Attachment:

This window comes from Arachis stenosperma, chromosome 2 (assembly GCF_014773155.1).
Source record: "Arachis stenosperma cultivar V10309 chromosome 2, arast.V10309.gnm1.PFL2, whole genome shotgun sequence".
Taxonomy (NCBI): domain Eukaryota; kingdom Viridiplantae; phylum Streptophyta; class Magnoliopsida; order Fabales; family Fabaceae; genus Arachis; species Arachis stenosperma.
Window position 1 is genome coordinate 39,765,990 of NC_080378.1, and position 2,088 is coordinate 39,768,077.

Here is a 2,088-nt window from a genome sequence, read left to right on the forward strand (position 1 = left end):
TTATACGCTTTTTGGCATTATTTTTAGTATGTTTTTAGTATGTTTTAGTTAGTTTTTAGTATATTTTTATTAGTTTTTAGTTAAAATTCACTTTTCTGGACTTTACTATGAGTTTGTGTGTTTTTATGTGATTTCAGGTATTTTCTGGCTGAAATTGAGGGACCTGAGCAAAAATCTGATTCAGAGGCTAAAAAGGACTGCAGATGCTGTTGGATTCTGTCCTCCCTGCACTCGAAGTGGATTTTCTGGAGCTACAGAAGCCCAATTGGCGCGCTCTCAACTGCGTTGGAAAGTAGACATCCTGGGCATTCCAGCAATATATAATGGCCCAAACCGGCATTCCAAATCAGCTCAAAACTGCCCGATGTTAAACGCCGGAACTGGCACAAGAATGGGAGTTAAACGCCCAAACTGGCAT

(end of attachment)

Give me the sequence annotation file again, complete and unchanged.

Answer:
This window comes from Arachis stenosperma, chromosome 2 (assembly GCF_014773155.1).
Source record: "Arachis stenosperma cultivar V10309 chromosome 2, arast.V10309.gnm1.PFL2, whole genome shotgun sequence".
Taxonomy (NCBI): domain Eukaryota; kingdom Viridiplantae; phylum Streptophyta; class Magnoliopsida; order Fabales; family Fabaceae; genus Arachis; species Arachis stenosperma.
Window position 1 is genome coordinate 39,765,990 of NC_080378.1, and position 2,088 is coordinate 39,768,077.

Here is a 2,088-nt window from a genome sequence, read left to right on the forward strand (position 1 = left end):
TTATACGCTTTTTGGCATTATTTTTAGTATGTTTTTAGTATGTTTTAGTTAGTTTTTAGTATATTTTTATTAGTTTTTAGTTAAAATTCACTTTTCTGGACTTTACTATGAGTTTGTGTGTTTTTATGTGATTTCAGGTATTTTCTGGCTGAAATTGAGGGACCTGAGCAAAAATCTGATTCAGAGGCTAAAAAGGACTGCAGATGCTGTTGGATTCTGTCCTCCCTGCACTCGAAGTGGATTTTCTGGAGCTACAGAAGCCCAATTGGCGCGCTCTCAACTGCGTTGGAAAGTAGACATCCTGGGCATTCCAGCAATATATAATGGCCCAAACCGGCATTCCAAATCAGCTCAAAACTGCCCGATGTTAAACGCCGGAACTGGCACAAGAATGGGAGTTAAACGCCCAAACTGGCAT